What We’re Consulting: What Are Your Teaching Goals NOW?

At CNDLS, we’ve been advocating for Teaching Goals for years; it’s much, much easier to teach effectively if you have a sense of where you want students to get by the end of the semester, and if you design backward from those goals. These days, most faculty consider this as they choose their readings and design their assignments, thinking, for example, about what knowledge or skills they want their students to develop in the course. But there are other possible goals to pursue, and the era of the pandemic makes some of them fairly urgent.

So: as you think about your upcoming courses, what goals might you adopt for your students that don’t fall within traditional academic categories but which might be sorely needed under the pressure of the pandemic and other national and world events, along with the challenges of online/hybrid learning? And which might support their personal and academic growth?

Identifying Teaching Goals

For ideas, check out the Teaching Goals Inventory, created by Thomas A. Angelo and K. Patricia Cross and turned into an online tool by the University of Iowa’s Office of Teaching, Learning, & Technology. Taking the inventory yourself will help you to see what really matters to you—or, given the circumstances, what maybe ought to matter to you. Angelo and Cross’ questions are rooted in six potentially distinct goals:

  • Teaching students facts and principles of the subject matter
  • Providing a role model for students
  • Helping students develop higher-order thinking skills
  • Preparing students for jobs/careers
  • Fostering student development and personal growth 
  • Helping students develop basic learning skills

As I noted above, some of these are longstanding staples of the academic world: the accumulation of facts, principles, and thinking and learning skills. And the role of education in fostering job/career readiness is a perennial conversation. We’re used to all of those ideas. But—particularly at this historical moment—it could be helpful to think about two other potential purposes for your course:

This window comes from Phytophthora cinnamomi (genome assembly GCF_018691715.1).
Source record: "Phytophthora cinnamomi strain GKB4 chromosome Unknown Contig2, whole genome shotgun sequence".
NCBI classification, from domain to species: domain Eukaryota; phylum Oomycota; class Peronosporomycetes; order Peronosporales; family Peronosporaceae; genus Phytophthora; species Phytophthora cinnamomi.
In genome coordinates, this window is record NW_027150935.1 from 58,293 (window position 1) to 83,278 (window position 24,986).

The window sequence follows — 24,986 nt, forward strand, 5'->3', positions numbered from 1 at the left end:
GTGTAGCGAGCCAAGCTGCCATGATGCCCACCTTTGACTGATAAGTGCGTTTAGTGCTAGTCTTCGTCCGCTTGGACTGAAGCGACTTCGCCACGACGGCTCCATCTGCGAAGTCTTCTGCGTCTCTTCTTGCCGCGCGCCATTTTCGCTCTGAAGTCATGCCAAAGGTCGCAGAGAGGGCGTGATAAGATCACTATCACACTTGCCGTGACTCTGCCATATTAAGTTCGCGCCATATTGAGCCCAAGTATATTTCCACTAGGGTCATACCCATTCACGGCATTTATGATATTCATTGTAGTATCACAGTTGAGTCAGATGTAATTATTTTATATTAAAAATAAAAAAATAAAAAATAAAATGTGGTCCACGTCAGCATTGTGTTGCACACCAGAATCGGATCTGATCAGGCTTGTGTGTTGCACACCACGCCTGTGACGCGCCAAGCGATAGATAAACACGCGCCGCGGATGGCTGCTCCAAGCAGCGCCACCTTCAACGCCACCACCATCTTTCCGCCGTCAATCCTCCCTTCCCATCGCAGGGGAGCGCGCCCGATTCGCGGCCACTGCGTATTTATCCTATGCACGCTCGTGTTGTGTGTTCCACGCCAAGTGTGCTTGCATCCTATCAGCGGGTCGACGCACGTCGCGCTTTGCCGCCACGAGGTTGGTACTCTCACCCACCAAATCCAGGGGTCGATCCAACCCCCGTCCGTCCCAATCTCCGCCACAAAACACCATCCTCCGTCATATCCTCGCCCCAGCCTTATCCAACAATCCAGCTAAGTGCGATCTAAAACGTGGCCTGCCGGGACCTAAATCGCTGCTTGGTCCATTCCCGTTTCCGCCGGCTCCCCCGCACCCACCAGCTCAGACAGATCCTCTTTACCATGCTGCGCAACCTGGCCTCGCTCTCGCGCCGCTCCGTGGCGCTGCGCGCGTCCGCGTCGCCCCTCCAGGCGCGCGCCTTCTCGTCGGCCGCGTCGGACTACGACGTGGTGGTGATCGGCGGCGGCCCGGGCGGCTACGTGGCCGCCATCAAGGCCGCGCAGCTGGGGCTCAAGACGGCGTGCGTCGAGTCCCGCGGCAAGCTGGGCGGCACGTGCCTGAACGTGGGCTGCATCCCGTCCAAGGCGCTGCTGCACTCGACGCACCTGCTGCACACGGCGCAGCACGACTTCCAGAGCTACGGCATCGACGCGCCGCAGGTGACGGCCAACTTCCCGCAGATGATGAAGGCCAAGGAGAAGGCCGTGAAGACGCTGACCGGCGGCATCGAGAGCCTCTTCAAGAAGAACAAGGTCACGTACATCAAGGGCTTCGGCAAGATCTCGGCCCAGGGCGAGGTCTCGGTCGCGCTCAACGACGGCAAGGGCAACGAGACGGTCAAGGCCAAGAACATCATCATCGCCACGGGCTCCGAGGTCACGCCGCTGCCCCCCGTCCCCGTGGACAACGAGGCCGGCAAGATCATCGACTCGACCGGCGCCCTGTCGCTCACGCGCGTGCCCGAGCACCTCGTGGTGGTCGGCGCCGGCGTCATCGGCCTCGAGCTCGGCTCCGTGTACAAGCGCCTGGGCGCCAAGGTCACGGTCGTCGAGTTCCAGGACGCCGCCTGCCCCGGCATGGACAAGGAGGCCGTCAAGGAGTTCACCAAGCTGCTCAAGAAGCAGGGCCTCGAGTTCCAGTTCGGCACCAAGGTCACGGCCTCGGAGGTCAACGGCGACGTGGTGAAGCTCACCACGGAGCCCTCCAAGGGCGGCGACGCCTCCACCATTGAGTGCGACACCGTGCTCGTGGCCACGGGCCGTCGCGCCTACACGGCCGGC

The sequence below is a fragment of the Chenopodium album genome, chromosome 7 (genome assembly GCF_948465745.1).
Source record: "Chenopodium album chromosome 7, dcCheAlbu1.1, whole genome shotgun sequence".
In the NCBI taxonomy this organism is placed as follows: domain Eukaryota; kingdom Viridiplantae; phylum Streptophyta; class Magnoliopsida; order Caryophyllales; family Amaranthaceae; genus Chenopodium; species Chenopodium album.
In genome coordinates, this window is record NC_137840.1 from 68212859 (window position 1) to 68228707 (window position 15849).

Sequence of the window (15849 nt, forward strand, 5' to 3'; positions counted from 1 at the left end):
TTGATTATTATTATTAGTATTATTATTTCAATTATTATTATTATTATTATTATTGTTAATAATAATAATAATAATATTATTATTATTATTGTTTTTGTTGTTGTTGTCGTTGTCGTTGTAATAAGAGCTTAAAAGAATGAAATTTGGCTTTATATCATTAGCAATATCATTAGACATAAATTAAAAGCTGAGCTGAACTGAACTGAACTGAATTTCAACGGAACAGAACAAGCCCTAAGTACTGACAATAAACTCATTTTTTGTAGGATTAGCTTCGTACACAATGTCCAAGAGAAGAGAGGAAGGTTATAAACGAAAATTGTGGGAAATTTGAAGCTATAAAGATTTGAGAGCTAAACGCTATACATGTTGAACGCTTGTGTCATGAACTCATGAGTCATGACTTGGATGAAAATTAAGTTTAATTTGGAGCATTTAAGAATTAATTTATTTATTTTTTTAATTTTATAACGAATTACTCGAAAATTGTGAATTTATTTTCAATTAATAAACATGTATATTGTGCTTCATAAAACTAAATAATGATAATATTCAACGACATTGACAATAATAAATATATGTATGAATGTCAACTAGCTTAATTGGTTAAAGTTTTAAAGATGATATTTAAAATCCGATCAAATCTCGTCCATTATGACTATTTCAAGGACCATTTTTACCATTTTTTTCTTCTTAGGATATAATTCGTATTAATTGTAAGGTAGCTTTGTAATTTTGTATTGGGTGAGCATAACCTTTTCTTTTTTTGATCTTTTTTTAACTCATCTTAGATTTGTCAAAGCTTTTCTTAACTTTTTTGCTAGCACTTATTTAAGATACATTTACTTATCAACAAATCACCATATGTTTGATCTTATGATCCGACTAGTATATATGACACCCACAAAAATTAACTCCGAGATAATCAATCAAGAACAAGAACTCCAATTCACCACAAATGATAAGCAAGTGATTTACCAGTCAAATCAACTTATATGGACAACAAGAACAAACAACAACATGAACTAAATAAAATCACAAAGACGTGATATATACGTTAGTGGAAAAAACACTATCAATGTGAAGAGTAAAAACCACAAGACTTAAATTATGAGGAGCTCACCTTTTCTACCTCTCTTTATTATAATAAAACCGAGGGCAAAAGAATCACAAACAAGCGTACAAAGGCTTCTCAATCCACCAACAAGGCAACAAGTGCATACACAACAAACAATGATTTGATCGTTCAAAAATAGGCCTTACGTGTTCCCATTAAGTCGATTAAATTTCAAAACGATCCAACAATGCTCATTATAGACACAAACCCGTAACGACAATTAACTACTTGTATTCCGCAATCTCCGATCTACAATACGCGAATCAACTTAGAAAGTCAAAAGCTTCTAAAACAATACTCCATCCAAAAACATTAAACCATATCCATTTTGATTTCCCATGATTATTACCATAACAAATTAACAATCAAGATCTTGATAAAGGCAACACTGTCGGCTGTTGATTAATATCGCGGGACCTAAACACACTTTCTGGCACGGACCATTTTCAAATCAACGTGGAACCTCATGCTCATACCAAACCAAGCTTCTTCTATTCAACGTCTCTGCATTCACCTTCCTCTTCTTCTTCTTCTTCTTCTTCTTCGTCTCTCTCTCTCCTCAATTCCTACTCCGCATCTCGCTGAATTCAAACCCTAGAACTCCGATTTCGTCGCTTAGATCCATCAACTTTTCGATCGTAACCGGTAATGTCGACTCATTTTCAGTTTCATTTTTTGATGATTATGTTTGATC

Providing a role model: To a certain extent, you are a role model for your students whether you want to be or not. They encounter you as an exemplar of a person in your academic field, as an academic and/or teacher more generally, and also as a human being. So what do you want them to learn from encountering you in these ways?

  • What modes of thinking and approaches to scholarship do you want to model?
  • What do you want to model in the way you manage conversation, disagreement, and complication?
  • What do you want to model in terms of your humanity? What self-care, boundaries, and frankness about Zoom fatigue and other strains are you demonstrating?

Student development and personal growth: One way or another, this is going to be a significant period in the lives of your students. The question is whether your class can respond to the situation by helping to make it a period of growth. 

  • Can your class be a place where physical and mental well-being are emphasized, and where students have the opportunity to experiment and grow in those areas?
  • Could you build a sense of community in your course that would encourage students to feel responsibility toward one another?
  • Are there ways to connect the course material to students’ lives so that their increasing understanding of the material could also lead to increased self-understanding?

For many faculty, these goals will be new ones. With that in mind, here are a few resources that you might find helpful:

We’re in a long period of upheaval, to be sure. But, along with the challenges we’re experiencing, we also have an opportunity to broaden our goals for our courses—an opportunity, and probably even a need.